"The past is a foreign country; they do things differently there," wrote L. P. Hartley in The Go-Between. His protagonist, Leo, was a repressed adult reckoning with the shame of a decision he made back in his carefree teens. Fortunately for Leo, X-Factor wasn't around. Otherwise his story and shame would exist for millions to view on multiple platforms in perpetuity. In Fixed, Emily Wilson, at 26, meets her teenage drive for fame head-on in a pulsating hour of docu-comedy and music. She revisits some of her success on the 2011 series of the TV competition and also the character assassination she endured. "What are they doing to my daughter?!" shouts her heroic dad in one clip. A clip instantly, and virally, mocked online.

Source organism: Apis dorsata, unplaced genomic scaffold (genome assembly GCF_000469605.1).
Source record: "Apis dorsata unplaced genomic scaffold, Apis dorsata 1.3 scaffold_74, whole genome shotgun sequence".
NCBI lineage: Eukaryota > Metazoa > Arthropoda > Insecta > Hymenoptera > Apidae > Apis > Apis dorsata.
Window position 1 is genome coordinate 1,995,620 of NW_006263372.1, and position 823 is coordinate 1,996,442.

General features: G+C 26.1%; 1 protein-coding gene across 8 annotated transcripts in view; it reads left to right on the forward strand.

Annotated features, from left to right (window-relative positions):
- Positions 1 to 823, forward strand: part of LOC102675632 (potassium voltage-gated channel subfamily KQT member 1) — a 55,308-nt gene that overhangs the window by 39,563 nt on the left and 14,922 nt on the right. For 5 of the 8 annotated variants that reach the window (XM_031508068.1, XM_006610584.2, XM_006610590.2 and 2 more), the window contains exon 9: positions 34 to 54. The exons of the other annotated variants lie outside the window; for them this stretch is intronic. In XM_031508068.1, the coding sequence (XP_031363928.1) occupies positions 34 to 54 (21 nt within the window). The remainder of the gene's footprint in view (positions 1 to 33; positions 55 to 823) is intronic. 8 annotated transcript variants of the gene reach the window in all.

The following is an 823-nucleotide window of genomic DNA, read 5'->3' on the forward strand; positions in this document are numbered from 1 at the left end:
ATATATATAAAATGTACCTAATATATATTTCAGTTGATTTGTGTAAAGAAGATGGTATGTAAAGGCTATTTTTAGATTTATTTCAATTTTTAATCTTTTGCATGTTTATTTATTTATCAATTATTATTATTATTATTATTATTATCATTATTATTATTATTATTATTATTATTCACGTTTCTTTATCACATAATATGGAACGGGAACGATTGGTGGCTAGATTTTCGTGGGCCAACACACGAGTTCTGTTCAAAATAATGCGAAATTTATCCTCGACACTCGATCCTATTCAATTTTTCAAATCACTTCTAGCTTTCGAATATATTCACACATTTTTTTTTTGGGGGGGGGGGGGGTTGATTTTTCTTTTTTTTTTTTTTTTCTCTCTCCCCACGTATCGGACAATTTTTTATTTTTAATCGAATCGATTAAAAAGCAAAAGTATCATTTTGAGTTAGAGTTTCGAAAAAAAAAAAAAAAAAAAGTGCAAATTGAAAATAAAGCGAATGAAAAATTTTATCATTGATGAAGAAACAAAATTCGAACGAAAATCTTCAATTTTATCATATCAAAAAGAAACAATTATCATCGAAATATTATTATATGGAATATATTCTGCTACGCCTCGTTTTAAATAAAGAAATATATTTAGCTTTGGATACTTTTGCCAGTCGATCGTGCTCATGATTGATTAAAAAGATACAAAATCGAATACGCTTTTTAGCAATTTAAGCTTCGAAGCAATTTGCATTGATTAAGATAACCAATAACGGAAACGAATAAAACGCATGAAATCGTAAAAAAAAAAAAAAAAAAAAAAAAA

It's a show with a strong cringe factor, with Wilson's experiences almost certain to dwarf the dumb opinions, old love letters and missed opportunities that make up our own regrets. If we should regret. Another response is to celebrate Wilson's triumph in owning her mistakes. If they are her mistakes. Another response is to see her past as the exploitation of teenagers offered as bait to a worldwide audience. Who, like Hartley's protagonist, then shut down their once imaginative teenage minds. At least until they feel ready to free themselves by putting on a cathartic Fringe show.